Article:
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More than a Hawk?
May 11, 2010 5:10 PM   Subscribe

Can anyone I.D. this bird?

We live in Chicago and this rather large predatory bird is camping on one of our neighbors trees. It looks like it's molting I can't be sure.

In any case it is huge for our area, a hawk?

Pics 1, 2, 3, 4.
posted by Max Power to Pets & Animals (16 answers total) 1 user marked this as a favorite
 
Boy, that thick, sharply hooked beak in picture 4 sure makes it look like a juvenile bald eagle. They're pretty huge.
posted by mr_roboto at 5:28 PM on May 11, 2010 [3 favorites]


For comparison.
posted by mr_roboto at 5:29 PM on May 11, 2010 [2 favorites]


I'm curious just how big this thing is. It's a little difficult for me to get a sense of scale from the pictures. Can you estimate?

I'll admit that knowing how big this guy is wouldn't bring me, personally, any closer to identifying this, but it might help the more experienced bird people here.
posted by The Potate at 5:32 PM on May 11, 2010


redtailed hawk?

the beak is right for a redtailed hawk as well... or, could be a bald eagle, they don't get the distinctive white head until the fourth or fifth year...
posted by HuronBob at 5:36 PM on May 11, 2010


It could be a golden eagle or what mr. roboto said.
posted by thirteenkiller at 5:43 PM on May 11, 2010


It's about 2 feet or so head to tail, we didn't want to disturb it, being so unusual in these parts, it is BIG.
posted by Max Power at 5:44 PM on May 11, 2010


I may be an immature Bald eagle. Goldens are very large.
posted by jimfl at 6:07 PM on May 11, 2010


The bill looks heavy to me for a redtail, and it looks awfully bulky for a rtha, but IDing perched raptors is tough.

If it is a redtail, does it actually have a red tail? The front of it is dark, and in the last photo - taken from the back - I can't see the tail. Even dark morph redtails have red tails, but a (possible) subspecies called Harlan's hawk is dark on the front like that, and has a tail with light bands on it that may or may not show much red.
posted by rtha at 6:09 PM on May 11, 2010


I vote juvenile bald eagle, too. It looks like bald eagles are not unusual in Illinois. They're brown and shaggy just like that fella.
posted by ErikaB at 6:19 PM on May 11, 2010 [1 favorite]


The more I look at it, the more I think you might have a juvenile bald eagle. Look at the head and bill proportions here (bald) vs here (redtail). I'm leaning towards bald over golden because you're in Chicago, which is near a lake, and balds like water. Not that goldens don't, but balds like it more.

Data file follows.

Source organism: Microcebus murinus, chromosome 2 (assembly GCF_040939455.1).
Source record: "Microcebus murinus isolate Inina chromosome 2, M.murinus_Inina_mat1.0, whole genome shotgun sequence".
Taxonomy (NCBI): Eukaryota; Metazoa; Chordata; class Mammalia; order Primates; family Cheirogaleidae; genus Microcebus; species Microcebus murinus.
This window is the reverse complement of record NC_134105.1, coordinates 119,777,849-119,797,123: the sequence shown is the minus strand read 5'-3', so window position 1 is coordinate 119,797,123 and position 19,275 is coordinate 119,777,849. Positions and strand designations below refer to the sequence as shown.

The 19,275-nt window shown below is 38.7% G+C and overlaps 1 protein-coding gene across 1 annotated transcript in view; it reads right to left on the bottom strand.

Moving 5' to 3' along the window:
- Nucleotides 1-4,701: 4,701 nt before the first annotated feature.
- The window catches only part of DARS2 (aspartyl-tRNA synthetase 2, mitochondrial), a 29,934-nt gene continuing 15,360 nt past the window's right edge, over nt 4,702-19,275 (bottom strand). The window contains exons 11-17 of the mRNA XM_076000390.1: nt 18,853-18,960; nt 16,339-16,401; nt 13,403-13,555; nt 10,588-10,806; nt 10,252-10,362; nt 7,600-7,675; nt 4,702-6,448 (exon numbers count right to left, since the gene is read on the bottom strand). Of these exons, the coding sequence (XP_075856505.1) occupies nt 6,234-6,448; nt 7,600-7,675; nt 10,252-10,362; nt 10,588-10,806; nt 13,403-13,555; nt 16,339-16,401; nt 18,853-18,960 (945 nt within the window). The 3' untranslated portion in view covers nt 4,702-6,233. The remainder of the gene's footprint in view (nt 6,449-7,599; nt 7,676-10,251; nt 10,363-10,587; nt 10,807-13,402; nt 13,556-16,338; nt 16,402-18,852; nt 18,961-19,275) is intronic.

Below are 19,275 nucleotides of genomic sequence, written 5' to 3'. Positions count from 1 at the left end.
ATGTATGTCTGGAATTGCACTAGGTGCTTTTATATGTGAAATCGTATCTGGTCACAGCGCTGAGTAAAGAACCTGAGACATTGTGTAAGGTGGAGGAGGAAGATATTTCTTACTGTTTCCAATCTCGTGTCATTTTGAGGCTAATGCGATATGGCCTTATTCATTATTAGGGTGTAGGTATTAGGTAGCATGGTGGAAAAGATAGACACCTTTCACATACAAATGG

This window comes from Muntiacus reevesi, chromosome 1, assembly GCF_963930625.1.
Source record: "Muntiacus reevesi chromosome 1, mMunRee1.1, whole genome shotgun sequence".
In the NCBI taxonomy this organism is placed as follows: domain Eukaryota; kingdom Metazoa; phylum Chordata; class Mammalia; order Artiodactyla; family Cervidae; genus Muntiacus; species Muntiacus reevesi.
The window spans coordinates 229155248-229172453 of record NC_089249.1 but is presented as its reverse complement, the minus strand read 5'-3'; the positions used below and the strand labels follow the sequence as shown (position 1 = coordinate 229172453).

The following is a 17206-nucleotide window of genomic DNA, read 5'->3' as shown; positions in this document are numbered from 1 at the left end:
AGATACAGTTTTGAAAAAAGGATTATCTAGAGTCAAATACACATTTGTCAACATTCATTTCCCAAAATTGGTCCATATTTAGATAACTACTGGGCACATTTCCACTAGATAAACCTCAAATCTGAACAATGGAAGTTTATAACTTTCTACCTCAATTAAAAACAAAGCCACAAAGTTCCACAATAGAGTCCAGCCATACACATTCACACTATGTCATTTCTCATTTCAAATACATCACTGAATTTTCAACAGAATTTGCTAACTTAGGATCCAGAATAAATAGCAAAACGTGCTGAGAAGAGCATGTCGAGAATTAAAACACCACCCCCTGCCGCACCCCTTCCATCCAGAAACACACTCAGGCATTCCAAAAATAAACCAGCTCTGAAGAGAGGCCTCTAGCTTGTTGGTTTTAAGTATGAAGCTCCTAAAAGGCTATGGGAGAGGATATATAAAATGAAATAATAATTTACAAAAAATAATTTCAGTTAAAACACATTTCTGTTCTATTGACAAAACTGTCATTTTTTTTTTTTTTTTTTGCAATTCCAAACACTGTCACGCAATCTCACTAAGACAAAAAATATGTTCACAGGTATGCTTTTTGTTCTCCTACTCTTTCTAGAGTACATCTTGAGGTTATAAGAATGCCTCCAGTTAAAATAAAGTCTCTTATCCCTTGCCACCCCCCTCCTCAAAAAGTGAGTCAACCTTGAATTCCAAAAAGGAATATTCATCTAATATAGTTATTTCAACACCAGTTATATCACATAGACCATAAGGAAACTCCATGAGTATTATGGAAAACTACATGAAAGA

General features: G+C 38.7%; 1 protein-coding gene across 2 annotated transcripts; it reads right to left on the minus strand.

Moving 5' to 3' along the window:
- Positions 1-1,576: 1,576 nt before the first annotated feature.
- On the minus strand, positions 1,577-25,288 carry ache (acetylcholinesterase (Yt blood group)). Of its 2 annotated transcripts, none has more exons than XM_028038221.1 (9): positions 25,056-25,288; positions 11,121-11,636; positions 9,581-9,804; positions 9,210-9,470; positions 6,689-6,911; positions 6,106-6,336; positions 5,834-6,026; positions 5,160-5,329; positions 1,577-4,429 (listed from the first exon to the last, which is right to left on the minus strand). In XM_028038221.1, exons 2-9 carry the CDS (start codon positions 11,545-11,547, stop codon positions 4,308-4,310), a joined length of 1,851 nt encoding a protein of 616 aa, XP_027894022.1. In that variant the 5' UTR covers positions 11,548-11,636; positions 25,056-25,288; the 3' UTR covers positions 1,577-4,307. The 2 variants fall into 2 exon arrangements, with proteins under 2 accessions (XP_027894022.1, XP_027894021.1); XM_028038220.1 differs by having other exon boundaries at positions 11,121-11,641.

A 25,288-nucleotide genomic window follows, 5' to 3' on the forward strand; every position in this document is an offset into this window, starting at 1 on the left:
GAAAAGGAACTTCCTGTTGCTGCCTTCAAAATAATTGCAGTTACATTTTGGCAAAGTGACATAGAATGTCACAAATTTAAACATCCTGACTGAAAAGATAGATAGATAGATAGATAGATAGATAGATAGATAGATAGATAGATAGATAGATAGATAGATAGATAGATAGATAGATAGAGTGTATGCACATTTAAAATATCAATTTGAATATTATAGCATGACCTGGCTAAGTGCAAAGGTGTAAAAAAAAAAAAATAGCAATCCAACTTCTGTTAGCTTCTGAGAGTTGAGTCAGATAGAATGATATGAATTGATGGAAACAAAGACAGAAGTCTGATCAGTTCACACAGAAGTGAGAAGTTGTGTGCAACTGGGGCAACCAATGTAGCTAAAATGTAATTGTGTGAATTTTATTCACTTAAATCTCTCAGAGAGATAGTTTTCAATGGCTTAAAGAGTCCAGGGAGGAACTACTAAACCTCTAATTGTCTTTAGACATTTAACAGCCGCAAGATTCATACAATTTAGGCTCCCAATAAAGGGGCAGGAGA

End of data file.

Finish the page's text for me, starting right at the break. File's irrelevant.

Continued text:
posted by rtha at 6:22 PM on May 11, 2010 [1 favorite]


I thank you all for the responses. He/she has flown off during my dinner. I live in a highly urban area, and aside from the occasional owls and falcons, this guy was really a sight. Crows were trying to get him/her to leave for hours.

I hope s/he makes it someplace a little less hectic.

(I'd love to think it was a bald eagle too, we are so close to both the Chicago river and Lake Michigan.)
posted by Max Power at 7:02 PM on May 11, 2010


I'm not sure crows bother all raptors, but out here on the island they seem to exclusively bother bald eagles and leave hawks alone.

(Which I guess might make some sort of sense, as bald eagles are, from what I understand, carrion eaters by preference whereas hawks are active hunters and might try to teach a crow a lesson or two.)
posted by maxwelton at 9:19 PM on May 11, 2010


Oh, balds will definitely eat birds, if they can catch them (they like waterfowl - swans are a little to large, but they will go after geese); Audubon magazine had a great photo a month or so back of a bald eagle, talons out, about to snatch a starling out of the air. Bald eagles are mostly fish-eaters - they're in the genus of sea eagles (Haliaeetus), rather than being "true" eagles (Aquila), like the golden. They do like their carrion, balds. Or stealing fish from ospreys.

FWIW and because I am nerdy like this, hawks include falcons (like peregrines) and eagles (like balds) as well as redtails and Cooper's hawks etc. All are raptors, as well. They're both umbrella terms, and referring to an eagle or peregrine as a hawk is perfectly accurate.
posted by rtha at 10:18 PM on May 11, 2010


Thanks for that clarification, rtha. When I mentioned "hawks" is was carelessly referring to red-tailed hawks, which we have a cajillion of, they probably outnumber the still-fairly-common bald eagles five to one. And every perched or flying bald has at least one if not three crows (crows? ravens? rooks? we have at least two species of "crows" here, one of which is considerably larger than the other) hectoring or actively trying to steal its catch, whereas the red-tails never seem to attract an audience.
posted by maxwelton at 2:43 AM on May 12, 2010


Cool, maxwelton. If you're in the US, we've got crows and ravens. The ravens are quite a bit larger and have wedge-shaped tails and larger bills. There are a couple of different subspecies of crow, depending on where you are, but they're pretty hard to tell apart. Don't know why they'd only harass the balds; the crows and ravens here in SF (we do lack bald eagles, true) seem to take a special pleasure in "schooling" juvenile 'tails - the adults may be left alone, but their kids will get picked on.
posted by rtha at 8:14 AM on May 12, 2010


Could be a dark phase red tailed hawk.
posted by klanawa at 10:14 PM on May 12, 2010


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